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Told ya I was tired when I smacked that up for you...

The resistor should be on the other side of the zener, like this:
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Unread 05-29-2003, 02:05 PM   #161
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And the resistor can be removed, as long as the zener is able to sink the ammount of current your FET driver produces.

Sorry about that, I should have waited until I was more alert to send that
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Unread 05-29-2003, 02:08 PM   #162
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This design has a MOSFET used 'backwards', and I don't see the point of having a second 'forward' MOSFET in series with it.

I don't see any point to the 50 Ohm resistor. It will slow the speed with which power 'comes up' at power up. But, is there a benefit to that?

Once the 'forward' MOSFET is gotten rid of, the zener protection needs to be from gate to source of the 'backwards' MOSFET.


Edit: punctuation
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Unread 05-29-2003, 02:19 PM   #163
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Quote:
Originally posted by Since87
This design has a MOSFET used 'backwards', and I don't see the point of having a second 'forward' MOSFET in series with it.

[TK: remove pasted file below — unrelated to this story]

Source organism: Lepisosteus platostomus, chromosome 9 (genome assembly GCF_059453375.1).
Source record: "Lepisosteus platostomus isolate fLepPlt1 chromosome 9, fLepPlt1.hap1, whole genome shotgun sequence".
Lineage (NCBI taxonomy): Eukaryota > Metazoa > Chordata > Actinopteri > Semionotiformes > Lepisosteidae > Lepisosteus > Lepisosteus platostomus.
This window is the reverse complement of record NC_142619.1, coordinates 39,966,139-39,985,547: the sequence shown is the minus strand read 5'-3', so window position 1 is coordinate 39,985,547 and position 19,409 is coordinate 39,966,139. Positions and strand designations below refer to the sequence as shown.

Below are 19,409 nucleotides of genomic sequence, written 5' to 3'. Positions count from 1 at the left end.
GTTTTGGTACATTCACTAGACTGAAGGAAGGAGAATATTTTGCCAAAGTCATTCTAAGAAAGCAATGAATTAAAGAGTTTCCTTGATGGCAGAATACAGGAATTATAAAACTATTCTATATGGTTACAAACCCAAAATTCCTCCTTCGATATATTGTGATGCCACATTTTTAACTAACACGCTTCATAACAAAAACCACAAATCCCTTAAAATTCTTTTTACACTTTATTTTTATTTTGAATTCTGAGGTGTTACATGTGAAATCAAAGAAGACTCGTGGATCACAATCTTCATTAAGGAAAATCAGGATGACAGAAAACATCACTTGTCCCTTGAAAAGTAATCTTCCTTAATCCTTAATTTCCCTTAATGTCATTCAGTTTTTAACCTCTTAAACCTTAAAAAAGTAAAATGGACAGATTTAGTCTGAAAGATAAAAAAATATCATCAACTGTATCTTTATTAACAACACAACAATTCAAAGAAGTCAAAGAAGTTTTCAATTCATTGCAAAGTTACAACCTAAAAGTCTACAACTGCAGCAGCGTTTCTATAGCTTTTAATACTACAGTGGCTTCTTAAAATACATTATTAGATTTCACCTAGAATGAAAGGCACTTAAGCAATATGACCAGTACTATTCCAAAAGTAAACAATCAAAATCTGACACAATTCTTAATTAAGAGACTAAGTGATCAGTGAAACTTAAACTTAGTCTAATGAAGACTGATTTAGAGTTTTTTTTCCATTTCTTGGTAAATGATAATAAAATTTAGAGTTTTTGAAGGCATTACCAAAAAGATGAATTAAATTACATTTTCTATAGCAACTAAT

The body diodes block internal flow.

Quote:
I don't see any point to the 50 Ohm resistor. It will slow the speed with which power 'comes up' at power up. But, is there a benefit to that?
That is just in case you are using a more powerful driver than speced. The resistor can be eliminated if you are using a standard FET driver

Quote:
Once the 'forward' MOSFET is gotten rid of, the zener protection needs to be from gate to source of the 'backwards' MOSFET.
The "protection" is just keeping the driver from providing too much voltage to the mosfets. No more
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Unread 05-29-2003, 02:57 PM   #164
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Quote:
Originally posted by Yo-DUH_87
The body diodes block internal flow.
The body diode of the 'backwards' (top) MOSFET blocks reverse current flow.

You still haven't explained the point of the 'forward' MOSFET.

Quote:
Originally posted by Yo-DUH_87
The "protection" is just keeping the driver from providing too much voltage to the mosfets. No more
Generally the zener is used to prevent transient conditions from exceeding the "Absolute Maximum" spec for Vgs:

VGS Gate-to-Source Voltage ± 20 V

Is the gate to source voltage of the 'backwards' MOSFET adequately clamped?
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Unread 06-18-2003, 10:52 PM   #165
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It's a little radical, but I'm thinking of going this route: